In the early 19th century, land owners were swept up by the lure of the more lucrative kelp industry and agriculture gained less of their attention. However, when the market collapsed at the end of the Napoleonic wars, minds were focused again on land use and many improvements began to be introduced; for example, the runrig field patterns were replaced with square fields. Especially after 1845, the raising of beef cattle and cultivating of turnips came to the fore. Steamships opened up new markets on mainland Britain, and goods could be moved more efficiently and less expensively. Enclosures were built, new ploughs were trialled, new types of seed and livestock were introduced and mills were constructed.

By the end of the 19th century, more land had been made arable, but the raising of livestock predominated. After the First World War, many small crofts were sold, and farms began amalgamating under Farmer ploughing with horse at Holland Farm, Stronsaysingle ownership. Sheep numbers doubled and cattle numbers increased by a third. High quality breeds led to Orkney’s reputation for quality beef, sheep and eggs. The introduction of the tractor in the 1920s began to replace the horseman and his team, who could plough about an acre a day.

Stronsay native Ian Cooper has gathered much in-depth and interesting historical information as well as anecdotes from Stronsay farmers of a previous generation. To read a couple of his articles — one discussing agricultural improvements in the 19th century — click here for part 1 and here for part 2– and one dedicated to the introduction of the tractor-driven binder at Holland Farm in Stronsay in the late 1940s or early 1950s, click here.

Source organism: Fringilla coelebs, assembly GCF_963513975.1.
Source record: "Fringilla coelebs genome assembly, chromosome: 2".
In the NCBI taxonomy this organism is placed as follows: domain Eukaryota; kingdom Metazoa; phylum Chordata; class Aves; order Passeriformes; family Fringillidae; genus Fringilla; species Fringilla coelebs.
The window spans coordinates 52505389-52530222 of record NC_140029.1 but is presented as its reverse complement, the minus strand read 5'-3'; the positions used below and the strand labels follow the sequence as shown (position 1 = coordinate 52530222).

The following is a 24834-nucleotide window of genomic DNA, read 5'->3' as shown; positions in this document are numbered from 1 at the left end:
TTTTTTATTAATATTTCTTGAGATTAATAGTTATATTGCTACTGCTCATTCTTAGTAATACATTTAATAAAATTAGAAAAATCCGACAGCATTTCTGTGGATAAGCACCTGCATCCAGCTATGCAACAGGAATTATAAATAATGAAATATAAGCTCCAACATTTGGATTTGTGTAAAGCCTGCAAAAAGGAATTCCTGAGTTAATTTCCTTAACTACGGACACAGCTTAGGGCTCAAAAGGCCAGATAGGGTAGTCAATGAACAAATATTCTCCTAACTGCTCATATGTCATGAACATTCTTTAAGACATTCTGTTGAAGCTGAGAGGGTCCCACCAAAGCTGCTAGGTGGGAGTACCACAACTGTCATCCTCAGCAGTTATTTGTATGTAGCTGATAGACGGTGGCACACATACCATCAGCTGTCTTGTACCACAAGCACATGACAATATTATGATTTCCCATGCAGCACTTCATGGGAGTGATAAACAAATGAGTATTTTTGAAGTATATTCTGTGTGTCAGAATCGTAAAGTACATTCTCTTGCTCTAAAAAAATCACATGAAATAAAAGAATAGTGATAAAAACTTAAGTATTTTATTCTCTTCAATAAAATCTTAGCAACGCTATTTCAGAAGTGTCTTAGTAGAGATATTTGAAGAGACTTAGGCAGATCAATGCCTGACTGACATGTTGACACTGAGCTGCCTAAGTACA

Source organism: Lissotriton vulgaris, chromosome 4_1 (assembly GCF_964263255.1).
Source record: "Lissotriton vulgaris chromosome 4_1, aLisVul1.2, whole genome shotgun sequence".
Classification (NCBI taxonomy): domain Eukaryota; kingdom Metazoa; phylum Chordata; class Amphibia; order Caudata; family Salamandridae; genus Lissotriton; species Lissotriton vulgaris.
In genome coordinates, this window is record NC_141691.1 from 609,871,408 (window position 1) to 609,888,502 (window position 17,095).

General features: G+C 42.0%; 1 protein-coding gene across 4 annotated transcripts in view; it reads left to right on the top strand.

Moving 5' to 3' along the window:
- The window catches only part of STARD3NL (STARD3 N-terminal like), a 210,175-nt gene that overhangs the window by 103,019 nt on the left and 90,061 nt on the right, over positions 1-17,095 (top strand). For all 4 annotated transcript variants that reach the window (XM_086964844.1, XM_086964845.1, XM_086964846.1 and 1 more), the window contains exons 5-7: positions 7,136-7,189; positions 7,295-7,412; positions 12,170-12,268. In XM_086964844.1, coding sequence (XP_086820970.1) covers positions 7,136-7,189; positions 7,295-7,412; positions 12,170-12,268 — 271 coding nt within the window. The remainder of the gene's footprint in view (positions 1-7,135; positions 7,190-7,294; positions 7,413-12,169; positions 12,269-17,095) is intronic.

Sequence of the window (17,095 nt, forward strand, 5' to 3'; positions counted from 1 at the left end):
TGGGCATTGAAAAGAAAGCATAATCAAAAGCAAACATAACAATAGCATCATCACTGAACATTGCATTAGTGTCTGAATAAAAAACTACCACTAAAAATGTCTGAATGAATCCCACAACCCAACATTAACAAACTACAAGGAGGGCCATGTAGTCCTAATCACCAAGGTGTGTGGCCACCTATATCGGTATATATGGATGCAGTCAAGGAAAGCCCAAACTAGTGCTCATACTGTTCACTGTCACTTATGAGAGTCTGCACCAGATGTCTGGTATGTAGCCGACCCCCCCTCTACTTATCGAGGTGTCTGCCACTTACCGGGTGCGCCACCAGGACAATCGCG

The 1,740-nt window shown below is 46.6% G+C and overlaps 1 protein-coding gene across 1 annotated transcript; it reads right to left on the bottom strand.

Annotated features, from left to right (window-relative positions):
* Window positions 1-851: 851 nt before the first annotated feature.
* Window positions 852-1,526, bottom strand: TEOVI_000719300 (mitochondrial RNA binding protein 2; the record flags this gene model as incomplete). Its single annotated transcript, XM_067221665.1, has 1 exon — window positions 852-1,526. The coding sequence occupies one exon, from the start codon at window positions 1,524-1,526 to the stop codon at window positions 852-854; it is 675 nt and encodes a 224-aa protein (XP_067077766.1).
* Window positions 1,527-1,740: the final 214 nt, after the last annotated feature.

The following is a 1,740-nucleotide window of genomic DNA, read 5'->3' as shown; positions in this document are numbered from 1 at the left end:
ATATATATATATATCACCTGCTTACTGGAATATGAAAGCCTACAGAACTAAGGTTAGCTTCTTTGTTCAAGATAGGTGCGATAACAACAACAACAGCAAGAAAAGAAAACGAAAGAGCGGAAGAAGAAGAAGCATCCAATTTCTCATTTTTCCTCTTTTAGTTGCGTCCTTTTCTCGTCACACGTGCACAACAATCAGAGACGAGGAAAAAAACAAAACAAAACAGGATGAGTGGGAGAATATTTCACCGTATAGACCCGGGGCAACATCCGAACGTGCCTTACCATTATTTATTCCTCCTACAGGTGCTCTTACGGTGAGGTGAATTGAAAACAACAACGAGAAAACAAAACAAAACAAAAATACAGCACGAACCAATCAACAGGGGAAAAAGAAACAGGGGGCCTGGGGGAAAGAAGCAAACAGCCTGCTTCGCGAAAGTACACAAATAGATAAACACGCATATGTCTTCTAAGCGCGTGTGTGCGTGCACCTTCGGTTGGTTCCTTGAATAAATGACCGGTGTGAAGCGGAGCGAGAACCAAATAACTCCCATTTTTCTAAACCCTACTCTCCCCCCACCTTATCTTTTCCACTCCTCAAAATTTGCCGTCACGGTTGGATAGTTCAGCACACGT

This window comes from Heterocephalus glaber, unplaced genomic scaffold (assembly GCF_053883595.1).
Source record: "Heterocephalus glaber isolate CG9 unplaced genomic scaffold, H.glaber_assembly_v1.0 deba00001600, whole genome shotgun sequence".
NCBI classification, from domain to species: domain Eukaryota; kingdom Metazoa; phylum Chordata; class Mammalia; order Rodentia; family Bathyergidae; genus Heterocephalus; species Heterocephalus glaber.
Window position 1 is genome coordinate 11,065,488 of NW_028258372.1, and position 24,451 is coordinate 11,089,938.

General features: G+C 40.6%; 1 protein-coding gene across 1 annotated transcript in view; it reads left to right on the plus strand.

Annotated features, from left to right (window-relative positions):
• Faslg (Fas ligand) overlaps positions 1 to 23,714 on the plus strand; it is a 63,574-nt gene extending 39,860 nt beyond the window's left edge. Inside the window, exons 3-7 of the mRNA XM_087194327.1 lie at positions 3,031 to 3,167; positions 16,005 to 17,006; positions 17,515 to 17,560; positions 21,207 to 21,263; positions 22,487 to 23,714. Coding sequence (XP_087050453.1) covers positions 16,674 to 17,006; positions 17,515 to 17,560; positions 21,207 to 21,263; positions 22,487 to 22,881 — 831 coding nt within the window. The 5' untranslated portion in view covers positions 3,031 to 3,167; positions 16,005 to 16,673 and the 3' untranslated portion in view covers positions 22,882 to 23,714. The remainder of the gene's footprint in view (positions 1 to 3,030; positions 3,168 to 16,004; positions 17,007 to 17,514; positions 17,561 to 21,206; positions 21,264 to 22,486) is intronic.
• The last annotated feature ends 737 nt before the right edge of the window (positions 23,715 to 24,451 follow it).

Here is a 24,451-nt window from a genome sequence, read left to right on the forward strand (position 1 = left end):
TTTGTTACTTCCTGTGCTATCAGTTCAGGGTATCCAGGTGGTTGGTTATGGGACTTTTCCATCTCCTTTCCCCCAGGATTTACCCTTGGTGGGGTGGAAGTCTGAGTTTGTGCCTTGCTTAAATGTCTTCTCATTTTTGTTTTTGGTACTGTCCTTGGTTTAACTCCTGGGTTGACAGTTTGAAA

Since 1940, there has been a shift away from arable to pasture, with hay being replaced by silage. In the 1940s, 50s, and 60s, there was an increase in the number of cattle and sheep on Stronsay, while the numbers of horses, pigs and poultry declined. Primary crops were bere (an old type of six-rowed barley, later superseded by spring barley), oats, potatoes and turnips.

Two Stronsay Coos at the water troughToday, there are about twenty-five farms in Stronsay, mostly raising beef cattle and sheep, and a variety of breeds can be seen grazing contentedly in the lush green fields (though the coos go in about October and re-emerge end of April/early May). Most farms grow the majority of their winter feed, with good quality silage and some hay. Barley is the main cereal crop. Most animals are sold through Orkney Auction Mart, though some are sent to Aberdeen and other outlets.